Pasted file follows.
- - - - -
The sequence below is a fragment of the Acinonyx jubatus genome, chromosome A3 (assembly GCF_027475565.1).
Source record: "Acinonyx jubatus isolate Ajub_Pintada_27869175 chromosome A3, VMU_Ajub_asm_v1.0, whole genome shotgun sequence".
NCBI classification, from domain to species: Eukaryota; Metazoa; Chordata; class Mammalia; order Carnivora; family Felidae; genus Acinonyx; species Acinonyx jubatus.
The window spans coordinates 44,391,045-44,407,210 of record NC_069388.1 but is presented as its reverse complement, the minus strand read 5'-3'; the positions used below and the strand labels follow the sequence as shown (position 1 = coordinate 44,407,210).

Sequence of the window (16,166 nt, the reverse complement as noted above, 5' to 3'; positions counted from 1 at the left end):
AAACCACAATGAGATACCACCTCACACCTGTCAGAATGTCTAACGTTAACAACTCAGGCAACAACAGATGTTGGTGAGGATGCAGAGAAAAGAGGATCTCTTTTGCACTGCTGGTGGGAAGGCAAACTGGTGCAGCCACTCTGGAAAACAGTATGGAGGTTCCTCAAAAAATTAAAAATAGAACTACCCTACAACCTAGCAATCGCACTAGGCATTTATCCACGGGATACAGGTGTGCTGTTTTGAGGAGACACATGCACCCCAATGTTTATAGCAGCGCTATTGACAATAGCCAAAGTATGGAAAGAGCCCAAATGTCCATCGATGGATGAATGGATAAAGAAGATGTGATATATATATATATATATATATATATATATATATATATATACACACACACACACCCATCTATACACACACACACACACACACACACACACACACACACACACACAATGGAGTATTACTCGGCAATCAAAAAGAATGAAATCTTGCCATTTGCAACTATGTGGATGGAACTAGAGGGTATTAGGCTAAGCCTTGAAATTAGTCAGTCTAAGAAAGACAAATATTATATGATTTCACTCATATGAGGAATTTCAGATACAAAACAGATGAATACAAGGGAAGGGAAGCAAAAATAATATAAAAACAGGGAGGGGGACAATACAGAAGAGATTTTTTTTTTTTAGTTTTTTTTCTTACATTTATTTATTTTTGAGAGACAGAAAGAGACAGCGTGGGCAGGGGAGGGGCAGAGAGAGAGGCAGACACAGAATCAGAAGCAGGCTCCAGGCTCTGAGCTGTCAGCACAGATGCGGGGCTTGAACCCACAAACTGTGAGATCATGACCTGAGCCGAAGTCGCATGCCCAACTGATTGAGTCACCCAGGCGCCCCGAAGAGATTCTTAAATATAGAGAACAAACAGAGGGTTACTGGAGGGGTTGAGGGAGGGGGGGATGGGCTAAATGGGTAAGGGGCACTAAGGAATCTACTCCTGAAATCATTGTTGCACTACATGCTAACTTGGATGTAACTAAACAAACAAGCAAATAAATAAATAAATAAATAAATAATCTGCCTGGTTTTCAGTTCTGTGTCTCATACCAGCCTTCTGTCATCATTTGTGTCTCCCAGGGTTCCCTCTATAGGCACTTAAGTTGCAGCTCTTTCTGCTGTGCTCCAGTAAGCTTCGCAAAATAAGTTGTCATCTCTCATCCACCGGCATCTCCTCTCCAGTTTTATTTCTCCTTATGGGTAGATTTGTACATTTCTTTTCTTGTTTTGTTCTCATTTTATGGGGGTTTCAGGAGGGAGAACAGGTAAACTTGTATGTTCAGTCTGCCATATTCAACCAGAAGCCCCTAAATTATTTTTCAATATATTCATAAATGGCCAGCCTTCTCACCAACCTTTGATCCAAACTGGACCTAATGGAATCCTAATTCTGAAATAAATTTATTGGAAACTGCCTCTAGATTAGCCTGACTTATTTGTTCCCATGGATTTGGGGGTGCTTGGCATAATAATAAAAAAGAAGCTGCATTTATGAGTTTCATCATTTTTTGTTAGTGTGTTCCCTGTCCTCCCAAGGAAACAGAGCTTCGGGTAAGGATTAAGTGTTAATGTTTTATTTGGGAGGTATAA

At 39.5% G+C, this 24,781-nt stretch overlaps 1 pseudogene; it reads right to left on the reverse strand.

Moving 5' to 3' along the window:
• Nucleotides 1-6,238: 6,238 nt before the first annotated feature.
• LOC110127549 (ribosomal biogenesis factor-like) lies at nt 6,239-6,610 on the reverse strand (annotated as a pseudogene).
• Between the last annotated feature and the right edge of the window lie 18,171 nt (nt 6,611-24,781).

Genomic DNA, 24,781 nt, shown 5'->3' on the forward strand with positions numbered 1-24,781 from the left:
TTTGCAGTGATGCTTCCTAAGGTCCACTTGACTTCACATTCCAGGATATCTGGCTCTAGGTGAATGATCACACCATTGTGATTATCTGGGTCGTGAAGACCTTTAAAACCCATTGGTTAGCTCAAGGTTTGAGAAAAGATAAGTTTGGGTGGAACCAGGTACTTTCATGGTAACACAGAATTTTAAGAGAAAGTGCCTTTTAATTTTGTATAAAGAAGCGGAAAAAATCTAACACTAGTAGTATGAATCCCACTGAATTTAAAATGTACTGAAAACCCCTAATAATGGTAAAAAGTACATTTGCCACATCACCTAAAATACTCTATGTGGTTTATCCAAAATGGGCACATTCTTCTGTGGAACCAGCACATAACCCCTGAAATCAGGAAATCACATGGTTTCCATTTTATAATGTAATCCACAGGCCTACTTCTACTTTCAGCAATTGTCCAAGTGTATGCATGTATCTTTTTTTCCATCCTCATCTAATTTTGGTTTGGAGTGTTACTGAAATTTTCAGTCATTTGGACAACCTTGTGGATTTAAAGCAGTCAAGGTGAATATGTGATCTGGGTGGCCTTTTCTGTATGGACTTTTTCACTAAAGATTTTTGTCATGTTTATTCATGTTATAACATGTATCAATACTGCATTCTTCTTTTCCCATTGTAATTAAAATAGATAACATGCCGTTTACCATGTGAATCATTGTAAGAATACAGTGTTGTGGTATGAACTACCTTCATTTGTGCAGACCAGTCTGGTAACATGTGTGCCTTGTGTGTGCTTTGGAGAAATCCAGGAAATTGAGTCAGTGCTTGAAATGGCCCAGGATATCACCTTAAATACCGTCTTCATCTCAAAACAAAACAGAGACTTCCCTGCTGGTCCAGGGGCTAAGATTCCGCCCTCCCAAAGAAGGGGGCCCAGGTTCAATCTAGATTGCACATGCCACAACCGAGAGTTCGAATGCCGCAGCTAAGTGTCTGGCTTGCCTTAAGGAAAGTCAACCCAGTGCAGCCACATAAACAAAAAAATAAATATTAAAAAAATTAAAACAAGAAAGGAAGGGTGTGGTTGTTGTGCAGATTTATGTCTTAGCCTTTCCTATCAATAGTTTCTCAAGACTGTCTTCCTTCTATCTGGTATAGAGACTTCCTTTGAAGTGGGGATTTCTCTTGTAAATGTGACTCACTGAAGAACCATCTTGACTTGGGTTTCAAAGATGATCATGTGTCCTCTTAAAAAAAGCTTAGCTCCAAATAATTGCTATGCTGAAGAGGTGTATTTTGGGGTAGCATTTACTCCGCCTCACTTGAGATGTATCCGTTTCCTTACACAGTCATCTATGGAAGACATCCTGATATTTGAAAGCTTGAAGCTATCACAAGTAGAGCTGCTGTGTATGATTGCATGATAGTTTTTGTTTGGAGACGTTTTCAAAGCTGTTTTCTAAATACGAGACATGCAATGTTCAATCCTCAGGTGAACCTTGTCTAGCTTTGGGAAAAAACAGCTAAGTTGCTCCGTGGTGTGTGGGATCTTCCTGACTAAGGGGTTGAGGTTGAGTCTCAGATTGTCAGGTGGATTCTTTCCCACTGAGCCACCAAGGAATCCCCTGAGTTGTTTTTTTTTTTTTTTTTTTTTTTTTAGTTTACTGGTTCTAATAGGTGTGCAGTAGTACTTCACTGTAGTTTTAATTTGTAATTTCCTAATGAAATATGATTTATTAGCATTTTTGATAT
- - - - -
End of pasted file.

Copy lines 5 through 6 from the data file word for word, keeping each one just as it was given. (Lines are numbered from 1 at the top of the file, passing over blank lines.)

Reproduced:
Sequence of the window (16,166 nt, the reverse complement as noted above, 5' to 3'; positions counted from 1 at the left end):
AAACCACAATGAGATACCACCTCACACCTGTCAGAATGTCTAACGTTAACAACTCAGGCAACAACAGATGTTGGTGAGGATGCAGAGAAAAGAGGATCTCTTTTGCACTGCTGGTGGGAAGGCAAACTGGTGCAGCCACTCTGGAAAACAGTATGGAGGTTCCTCAAAAAATTAAAAATAGAACTACCCTACAACCTAGCAATCGCACTAGGCATTTATCCACGGGATACAGGTGTGCTGTTTTGAGGAGACACATGCACCCCAATGTTTATAGCAGCGCTATTGACAATAGCCAAAGTATGGAAAGAGCCCAAATGTCCATCGATGGATGAATGGATAAAGAAGATGTGATATATATATATATATATATATATATATATATATATATATACACACACACACACCCATCTATACACACACACACACACACACACACACACACACACACACACACAATGGAGTATTACTCGGCAATCAAAAAGAATGAAATCTTGCCATTTGCAACTATGTGGATGGAACTAGAGGGTATTAGGCTAAGCCTTGAAATTAGTCAGTCTAAGAAAGACAAATATTATATGATTTCACTCATATGAGGAATTTCAGATACAAAACAGATGAATACAAGGGAAGGGAAGCAAAAATAATATAAAAACAGGGAGGGGGACAATACAGAAGAGATTTTTTTTTTTTAGTTTTTTTTCTTACATTTATTTATTTTTGAGAGACAGAAAGAGACAGCGTGGGCAGGGGAGGGGCAGAGAGAGAGGCAGACACAGAATCAGAAGCAGGCTCCAGGCTCTGAGCTGTCAGCACAGATGCGGGGCTTGAACCCACAAACTGTGAGATCATGACCTGAGCCGAAGTCGCATGCCCAACTGATTGAGTCACCCAGGCGCCCCGAAGAGATTCTTAAATATAGAGAACAAACAGAGGGTTACTGGAGGGGTTGAGGGAGGGGGGGATGGGCTAAATGGGTAAGGGGCACTAAGGAATCTACTCCTGAAATCATTGTTGCACTACATGCTAACTTGGATGTAACTAAACAAACAAGCAAATAAATAAATAAATAAATAAATAATCTGCCTGGTTTTCAGTTCTGTGTCTCATACCAGCCTTCTGTCATCATTTGTGTCTCCCAGGGTTCCCTCTATAGGCACTTAAGTTGCAGCTCTTTCTGCTGTGCTCCAGTAAGCTTCGCAAAATAAGTTGTCATCTCTCATCCACCGGCATCTCCTCTCCAGTTTTATTTCTCCTTATGGGTAGATTTGTACATTTCTTTTCTTGTTTTGTTCTCATTTTATGGGGGTTTCAGGAGGGAGAACAGGTAAACTTGTATGTTCAGTCTGCCATATTCAACCAGAAGCCCCTAAATTATTTTTCAATATATTCATAAATGGCCAGCCTTCTCACCAACCTTTGATCCAAACTGGACCTAATGGAATCCTAATTCTGAAATAAATTTATTGGAAACTGCCTCTAGATTAGCCTGACTTATTTGTTCCCATGGATTTGGGGGTGCTTGGCATAATAATAAAAAAGAAGCTGCATTTATGAGTTTCATCATTTTTTGTTAGTGTGTTCCCTGTCCTCCCAAGGAAACAGAGCTTCGGGTAAGGATTAAGTGTTAATGTTTTATTTGGGAGGTATAA